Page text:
Iran to Overhaul Venezuela’s Largest Oil Refinery

Fishing boats are moored down the coast from the Paraguana Refining Center (CRP) following a crude spill in September from a pipeline that connects production areas with the state-run PDVSA's largest refinery, in Punta Cardon, Venezuela October 2, 2021. Picture taken October 2, 2021. REUTERS/Leonardo Fernandez Viloria
- Advertisement -
By , and

CARACAS, May 23 (Reuters) – Iranian state firms have started preparations to revamp Venezuela’s largest oil refinery, the 955,000-barrel-per-day Paraguana Refining Center, four people close to the talks said, following a contract to repair its smallest facility.

A deal would deepen an energy relationship that has become a lifeline for Venezuela’s dilapidated oil industry amid a crisis caused by decades of mismanagement and underinvestment, and aggravated by U.S. sanctions on the South American country.

The Middle Eastern nation, also sanctioned by the United States, has supplied President Nicolas Maduro’s government with fuel and diluents for making exportable crude grades, and since 2020 has provided parts to repair and update Venezuela’s 1.3-million-bpd refining network.

A unit of state-run National Iranian Oil Refining and Distribution Company (NIORDC) this month signed a 110 million-euro ($116 million) contract with Venezuelan state oil firm PDVSA to repair and expand the 146,000-bpd El Palito refinery, in the country’s central region.

Its next project is Paraguana, a two-refinery complex that is among the world’s largest, through a contract now being negotiated, the people said. The center, known as CRP, operated at just 17% of capacity in April, according to independent estimates.

“In about a year, Iran should be able to bring its people to Paraguana,” one of the people said. “They have been very focused on preparations, including housing for the workers.”

Earlier this year, Iranian state firms supplied Paraguana with parts for restarting a gasoline-making unit. The equipment, manufactured in North America, arrived in Venezuela from China after the Iranians handled procurement and transport, a person with knowledge of the purchase said.

Many Chinese firms avoid direct business with Venezuela to reduce sanction-related risk or unpaid bills, only agreeing to deals if a third-party handles orders and payments, that person added.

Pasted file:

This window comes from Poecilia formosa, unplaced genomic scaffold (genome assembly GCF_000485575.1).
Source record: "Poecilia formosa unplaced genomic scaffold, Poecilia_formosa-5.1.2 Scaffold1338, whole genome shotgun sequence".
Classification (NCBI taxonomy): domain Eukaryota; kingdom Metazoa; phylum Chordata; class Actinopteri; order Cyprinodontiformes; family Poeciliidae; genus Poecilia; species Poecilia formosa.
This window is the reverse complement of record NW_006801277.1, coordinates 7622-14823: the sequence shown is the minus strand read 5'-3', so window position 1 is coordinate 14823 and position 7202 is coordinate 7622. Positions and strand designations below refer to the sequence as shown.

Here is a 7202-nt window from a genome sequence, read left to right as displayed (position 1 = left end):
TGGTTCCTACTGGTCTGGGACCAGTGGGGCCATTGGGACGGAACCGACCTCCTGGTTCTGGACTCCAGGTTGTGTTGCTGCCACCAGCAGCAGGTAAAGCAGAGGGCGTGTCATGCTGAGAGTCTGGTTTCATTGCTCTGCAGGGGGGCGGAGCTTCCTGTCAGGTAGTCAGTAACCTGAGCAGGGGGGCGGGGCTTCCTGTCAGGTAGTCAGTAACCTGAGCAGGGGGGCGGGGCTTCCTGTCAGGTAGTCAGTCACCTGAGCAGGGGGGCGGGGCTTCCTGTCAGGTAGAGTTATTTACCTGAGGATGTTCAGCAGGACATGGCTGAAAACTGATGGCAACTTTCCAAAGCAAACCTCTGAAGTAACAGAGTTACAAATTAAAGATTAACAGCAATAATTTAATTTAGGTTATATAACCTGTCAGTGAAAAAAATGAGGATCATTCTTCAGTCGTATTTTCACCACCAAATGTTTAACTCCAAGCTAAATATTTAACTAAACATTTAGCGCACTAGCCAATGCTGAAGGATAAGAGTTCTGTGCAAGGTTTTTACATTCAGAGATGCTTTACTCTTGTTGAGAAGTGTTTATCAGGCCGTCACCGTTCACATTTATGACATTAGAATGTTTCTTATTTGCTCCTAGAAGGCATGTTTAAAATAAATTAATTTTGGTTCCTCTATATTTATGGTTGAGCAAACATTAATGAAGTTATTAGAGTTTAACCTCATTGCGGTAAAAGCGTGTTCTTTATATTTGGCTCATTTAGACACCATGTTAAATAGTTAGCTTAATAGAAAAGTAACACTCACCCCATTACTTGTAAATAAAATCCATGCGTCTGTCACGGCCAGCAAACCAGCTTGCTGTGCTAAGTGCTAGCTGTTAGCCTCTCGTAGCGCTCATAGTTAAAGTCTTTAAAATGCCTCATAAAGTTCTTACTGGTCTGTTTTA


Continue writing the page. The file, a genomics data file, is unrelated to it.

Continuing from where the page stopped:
PDVSA, which has not publicly disclosed details of recent pacts with Iran, did not reply to a request for comment. NIORDC did not immediately reply to a request for comment.

NEW PARTNERS

PDVSA has in recent years tried and failed to attract foreign investment for its refineries, including a scrapped deal with Chinese firms. It has been more successful with oilfield services and maintenance firms willing to accept payment in crude and fuel to avoid Venezuela’s notorious unpaid invoices.

But million-dollar capital injections increasingly are needed to secure an adequate fuel supply for the country, whose demand is slowly recovering to pre-pandemic levels.

As Iran Oil Minister Javad Owji was visiting Caracas in early May, two supertankers carrying Iranian oil were discharging in Venezuelan waters as part of a swap arrangement the state companies kicked off last year. read more

At El Palito, a crude distillation unit restarted in May after months of shutdown. The refinery is operating at about half capacity mostly due to equipment supplied by Iran, but more work is required.

Iran delivered the new parts under a services contract to provide major maintenance and expand the facility, reimbursable through fuel from the same refinery, two of the people said.

Before it can expand El Palito’s core deep conversion units, workers must modify and increase its water and gas supply, and upgrade the electrical system, one worker said. Only then, could it reach its 175,000-bpd target.

“The major projects PDVSA was supposed to do and couldn’t, will be done by Iran,” another worker said.

($1 = 0.9470 euros)

Reporting by Mircely Guanipa in Caracas, Marianna Parraga in Houston and Tibisay Romero in Valencia. Additional reporting by Deisy Buitrago and Bozorgmehr Sharafedin. Editing by Marguerita Choy
- Advertisement -